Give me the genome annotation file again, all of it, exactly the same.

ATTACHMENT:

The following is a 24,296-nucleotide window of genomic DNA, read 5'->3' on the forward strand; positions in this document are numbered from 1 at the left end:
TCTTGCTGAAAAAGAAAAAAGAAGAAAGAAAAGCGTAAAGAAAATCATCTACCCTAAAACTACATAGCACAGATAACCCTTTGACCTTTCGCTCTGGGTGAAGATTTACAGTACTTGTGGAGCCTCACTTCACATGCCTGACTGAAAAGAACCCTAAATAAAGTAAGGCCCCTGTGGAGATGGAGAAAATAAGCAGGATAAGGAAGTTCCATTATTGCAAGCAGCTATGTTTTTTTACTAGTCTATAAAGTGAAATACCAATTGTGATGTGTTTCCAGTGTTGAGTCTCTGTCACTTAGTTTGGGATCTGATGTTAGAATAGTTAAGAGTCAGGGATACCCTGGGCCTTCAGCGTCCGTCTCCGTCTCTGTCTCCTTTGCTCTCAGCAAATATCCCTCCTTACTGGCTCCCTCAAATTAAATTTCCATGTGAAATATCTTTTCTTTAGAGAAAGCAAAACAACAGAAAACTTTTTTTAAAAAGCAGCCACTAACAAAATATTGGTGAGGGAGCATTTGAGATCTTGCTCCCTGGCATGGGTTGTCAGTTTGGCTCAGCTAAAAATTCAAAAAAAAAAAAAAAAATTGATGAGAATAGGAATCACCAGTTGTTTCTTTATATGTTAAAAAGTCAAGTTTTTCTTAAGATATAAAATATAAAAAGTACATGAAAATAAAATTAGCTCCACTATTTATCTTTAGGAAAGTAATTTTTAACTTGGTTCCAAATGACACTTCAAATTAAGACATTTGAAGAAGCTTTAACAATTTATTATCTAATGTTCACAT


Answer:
The following is a 24,296-nucleotide window of genomic DNA, read 5'->3' on the forward strand; positions in this document are numbered from 1 at the left end:
TCTTGCTGAAAAAGAAAAAAGAAGAAAGAAAAGCGTAAAGAAAATCATCTACCCTAAAACTACATAGCACAGATAACCCTTTGACCTTTCGCTCTGGGTGAAGATTTACAGTACTTGTGGAGCCTCACTTCACATGCCTGACTGAAAAGAACCCTAAATAAAGTAAGGCCCCTGTGGAGATGGAGAAAATAAGCAGGATAAGGAAGTTCCATTATTGCAAGCAGCTATGTTTTTTTACTAGTCTATAAAGTGAAATACCAATTGTGATGTGTTTCCAGTGTTGAGTCTCTGTCACTTAGTTTGGGATCTGATGTTAGAATAGTTAAGAGTCAGGGATACCCTGGGCCTTCAGCGTCCGTCTCCGTCTCTGTCTCCTTTGCTCTCAGCAAATATCCCTCCTTACTGGCTCCCTCAAATTAAATTTCCATGTGAAATATCTTTTCTTTAGAGAAAGCAAAACAACAGAAAACTTTTTTTAAAAAGCAGCCACTAACAAAATATTGGTGAGGGAGCATTTGAGATCTTGCTCCCTGGCATGGGTTGTCAGTTTGGCTCAGCTAAAAATTCAAAAAAAAAAAAAAAAATTGATGAGAATAGGAATCACCAGTTGTTTCTTTATATGTTAAAAAGTCAAGTTTTTCTTAAGATATAAAATATAAAAAGTACATGAAAATAAAATTAGCTCCACTATTTATCTTTAGGAAAGTAATTTTTAACTTGGTTCCAAATGACACTTCAAATTAAGACATTTGAAGAAGCTTTAACAATTTATTATCTAATGTTCACAT